Vippy offers an easy-to-use video platform to customers including NHO, PwC and Hafslund. Their smart video player solution is designed for today’s mobile-first world, automatically detecting the user’s device to ensure flawless playback.


Innovations from ConceptoMed are designed to enhance efficiency and safety during everyday work-operations in the medical workplace.

Their ConceptoShield technology is designed for the 10% of people with a phobia of blood or needles, helping medical professionals do their job safely and efficiently.

Dossier Solutions

Dossier offers technology for HR departments, such as Onboarding, designed to assist in the process of welcoming and training new employees.


AppsCo was one of the youngest startups in the program, only founded in April this year. They provide an all-in-one platform to create, sell and use web based applications.

Photo credit: Jorge Luis Zapico

11Annette Hovdal

Annette HovdalAugust 5, 2013

New apps could be of great importance for Norwegian police

Two master students in computer science from NTNU are this summer working on “police apps”, which could change the way we communicate with the police, and make it easier for the police to locate us, in case of an emergency.  

On 2 August, Bergen Tidende published an article about the students Eirik Mildestveit Hammerstad and Esben Aarseth, which are working on two “police apps”. The apps will be tested in Finnmark, Norway, and the Finnmark police are looking forward testing them out, saying the apps will give unlimited opportunities.

The sooner the police can form the best possible picture of different situations happening from the operation center, the better. Esben’s app could be an important tool here.  He is working on a “112-app” which uploads the caller’s exact location when calling the emergency number. As of today, if the police get an emergency phone, they do not have the information to locate the person calling. The call could be traced, but this is very expensive. The app also has an “emergency chat” which gives you the opportunity to communicate with the police without having to call.  In addition, it will be possible for people to send pictures to the police at the operating center. The ability to receive pictures can help the police to better know what missions to prioritize.  

Eirik is working on a web-app where it should be possible to book an appointment with the police, renew your passport, submit a report, and deliver a police complaint.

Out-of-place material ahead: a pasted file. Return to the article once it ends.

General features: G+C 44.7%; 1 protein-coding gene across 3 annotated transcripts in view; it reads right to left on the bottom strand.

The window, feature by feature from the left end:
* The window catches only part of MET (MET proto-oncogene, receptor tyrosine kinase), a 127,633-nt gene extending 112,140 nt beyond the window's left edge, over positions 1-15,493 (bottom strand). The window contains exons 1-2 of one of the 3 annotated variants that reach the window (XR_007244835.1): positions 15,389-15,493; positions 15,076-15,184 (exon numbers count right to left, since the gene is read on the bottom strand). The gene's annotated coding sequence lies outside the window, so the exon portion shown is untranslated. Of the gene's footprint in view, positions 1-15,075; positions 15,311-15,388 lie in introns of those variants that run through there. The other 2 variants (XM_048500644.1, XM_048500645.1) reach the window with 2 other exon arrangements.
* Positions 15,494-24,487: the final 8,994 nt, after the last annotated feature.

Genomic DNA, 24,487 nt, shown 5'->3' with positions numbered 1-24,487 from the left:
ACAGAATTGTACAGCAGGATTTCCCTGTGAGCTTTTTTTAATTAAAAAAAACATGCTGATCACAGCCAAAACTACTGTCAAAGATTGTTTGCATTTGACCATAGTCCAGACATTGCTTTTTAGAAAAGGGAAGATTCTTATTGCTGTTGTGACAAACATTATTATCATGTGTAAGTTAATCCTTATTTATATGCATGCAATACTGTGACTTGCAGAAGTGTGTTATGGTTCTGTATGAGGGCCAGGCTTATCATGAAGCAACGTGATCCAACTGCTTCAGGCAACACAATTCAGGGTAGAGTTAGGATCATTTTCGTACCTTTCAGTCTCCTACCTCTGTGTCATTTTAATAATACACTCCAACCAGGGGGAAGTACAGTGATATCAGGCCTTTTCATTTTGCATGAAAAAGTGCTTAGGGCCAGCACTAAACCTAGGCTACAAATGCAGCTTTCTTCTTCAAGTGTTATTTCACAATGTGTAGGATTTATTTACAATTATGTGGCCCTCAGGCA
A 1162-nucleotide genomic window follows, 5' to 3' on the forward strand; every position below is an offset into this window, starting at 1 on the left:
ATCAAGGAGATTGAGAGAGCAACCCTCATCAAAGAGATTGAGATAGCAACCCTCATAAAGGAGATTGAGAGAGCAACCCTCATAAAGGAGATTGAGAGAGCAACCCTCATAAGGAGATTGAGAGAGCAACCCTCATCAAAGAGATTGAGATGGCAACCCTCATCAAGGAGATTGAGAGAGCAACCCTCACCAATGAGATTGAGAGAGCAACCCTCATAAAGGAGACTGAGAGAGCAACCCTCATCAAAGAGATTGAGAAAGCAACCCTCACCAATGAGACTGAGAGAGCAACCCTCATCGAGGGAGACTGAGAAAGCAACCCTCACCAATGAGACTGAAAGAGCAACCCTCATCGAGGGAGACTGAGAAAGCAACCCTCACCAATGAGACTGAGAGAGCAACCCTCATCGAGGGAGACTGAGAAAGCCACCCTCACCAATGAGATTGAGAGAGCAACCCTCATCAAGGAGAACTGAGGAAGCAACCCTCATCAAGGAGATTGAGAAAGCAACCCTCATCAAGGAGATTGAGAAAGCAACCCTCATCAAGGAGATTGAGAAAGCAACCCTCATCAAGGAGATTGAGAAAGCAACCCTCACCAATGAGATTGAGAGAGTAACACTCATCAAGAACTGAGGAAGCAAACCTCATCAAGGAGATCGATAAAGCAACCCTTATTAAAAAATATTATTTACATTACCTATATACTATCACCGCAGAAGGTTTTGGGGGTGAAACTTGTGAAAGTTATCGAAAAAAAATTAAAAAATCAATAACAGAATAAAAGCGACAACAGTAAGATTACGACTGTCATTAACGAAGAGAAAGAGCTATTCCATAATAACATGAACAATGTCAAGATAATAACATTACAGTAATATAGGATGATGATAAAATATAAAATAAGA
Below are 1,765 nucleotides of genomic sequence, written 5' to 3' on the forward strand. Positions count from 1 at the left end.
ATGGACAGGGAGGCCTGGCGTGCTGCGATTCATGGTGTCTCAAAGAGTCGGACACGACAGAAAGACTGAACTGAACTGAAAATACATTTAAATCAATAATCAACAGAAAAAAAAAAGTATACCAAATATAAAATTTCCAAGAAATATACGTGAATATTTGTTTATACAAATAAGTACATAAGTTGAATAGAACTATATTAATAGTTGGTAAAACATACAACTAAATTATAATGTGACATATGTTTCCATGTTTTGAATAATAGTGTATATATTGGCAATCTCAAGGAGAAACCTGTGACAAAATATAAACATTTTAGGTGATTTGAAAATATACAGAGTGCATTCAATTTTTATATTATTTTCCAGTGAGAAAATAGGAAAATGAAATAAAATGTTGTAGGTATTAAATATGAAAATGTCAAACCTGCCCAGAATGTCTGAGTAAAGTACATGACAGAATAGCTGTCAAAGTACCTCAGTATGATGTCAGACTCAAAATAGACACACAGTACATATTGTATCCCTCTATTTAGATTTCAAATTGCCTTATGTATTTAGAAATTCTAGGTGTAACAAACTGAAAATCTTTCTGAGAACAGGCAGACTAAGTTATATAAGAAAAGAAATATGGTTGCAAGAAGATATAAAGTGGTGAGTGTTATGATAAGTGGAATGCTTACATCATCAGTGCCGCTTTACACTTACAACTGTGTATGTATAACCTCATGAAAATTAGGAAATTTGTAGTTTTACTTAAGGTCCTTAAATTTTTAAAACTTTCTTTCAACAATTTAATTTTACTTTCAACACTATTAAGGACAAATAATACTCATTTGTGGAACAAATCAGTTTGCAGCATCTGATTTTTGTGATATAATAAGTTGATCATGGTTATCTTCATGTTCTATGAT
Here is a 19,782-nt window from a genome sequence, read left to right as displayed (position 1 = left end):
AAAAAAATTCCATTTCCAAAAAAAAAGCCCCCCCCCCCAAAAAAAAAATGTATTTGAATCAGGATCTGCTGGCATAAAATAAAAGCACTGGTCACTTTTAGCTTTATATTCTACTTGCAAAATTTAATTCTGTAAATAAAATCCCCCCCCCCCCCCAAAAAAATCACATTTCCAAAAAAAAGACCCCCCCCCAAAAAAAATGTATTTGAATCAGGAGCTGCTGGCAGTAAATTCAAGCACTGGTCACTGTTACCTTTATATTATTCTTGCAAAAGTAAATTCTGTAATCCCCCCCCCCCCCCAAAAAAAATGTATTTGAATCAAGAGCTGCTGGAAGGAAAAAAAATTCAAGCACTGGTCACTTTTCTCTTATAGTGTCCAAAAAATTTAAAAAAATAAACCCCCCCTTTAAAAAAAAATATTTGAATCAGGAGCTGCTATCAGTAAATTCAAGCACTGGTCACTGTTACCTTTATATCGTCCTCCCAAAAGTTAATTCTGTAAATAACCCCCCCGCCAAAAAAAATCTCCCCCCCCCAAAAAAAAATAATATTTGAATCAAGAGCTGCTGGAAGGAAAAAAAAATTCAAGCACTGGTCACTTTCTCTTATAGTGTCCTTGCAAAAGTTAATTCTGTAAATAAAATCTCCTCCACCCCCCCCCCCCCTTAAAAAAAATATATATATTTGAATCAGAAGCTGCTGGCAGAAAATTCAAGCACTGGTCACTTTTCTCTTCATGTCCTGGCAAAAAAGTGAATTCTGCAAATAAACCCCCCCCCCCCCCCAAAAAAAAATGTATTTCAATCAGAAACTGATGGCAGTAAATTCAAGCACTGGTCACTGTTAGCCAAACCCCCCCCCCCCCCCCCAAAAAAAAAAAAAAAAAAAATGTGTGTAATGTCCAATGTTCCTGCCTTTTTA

The prototypes of the apps are almost finished. If the police like the apps after testing them, it is possible that the two student’s summer projects will be realized.

 We cross our fingers, and hope the apps will be a success! 

Do you have an idea to an app of public utility?

5Erling Hess Johnsen

Erling Hess JohnsenJuly 29, 2013

Programming without learning code

Have you ever wished that you had an app that could perform a specific task, such as upload a new photo automatically to Dropbox? Or receive an e-mail with the link to new blog posts at Technoport Playground? With IFTTT you can create it yourself – without writing a single line of code.

Programming has never been a skill for the masses. Creating your own customized applications usually require learning at least one (and usually multiple) languages of code. However, the service IFTTT has made programming a whole lot easier. With IFTTT you can create your own applications without writing a single line of code.

The acronym stands for “If This Then That”, and refers to a basic structure quite similar in all programming languages. If something happens (trigger) the application should do this (action). In code, you’d perhaps write something like the following (though many more lines of code if the application were to actually do something useful):

if($trigger_event == true) {
// do something

If this
ifthisIFTTT provides a basic and clean interface which allows you to click yourself through the programming process in a matter of minutes. You simply start by selecting a trigger channel – usually a web service such as Gmail, RSS feeds, Twitter, Facebook, weather services et cetera. Afterwards, you simply select a trigger event, such as when there’s a new blog post on Technoport Playground

Then That
After you’ve selected your trigger event, you simply select an action for your recipe (or application). So whenever the trigger event happens, your application will execute the selected action.

As an example, we created a recipe for an application which will send you an e-mail notification when a new blog post is posted on Technoport Playground. Thus far, I’ve barely experimented with IFTTT, but there is no doubt that there is great potential for creating time-saving and useful applications.

Have you tried IFTTT? Please share your recipes with us!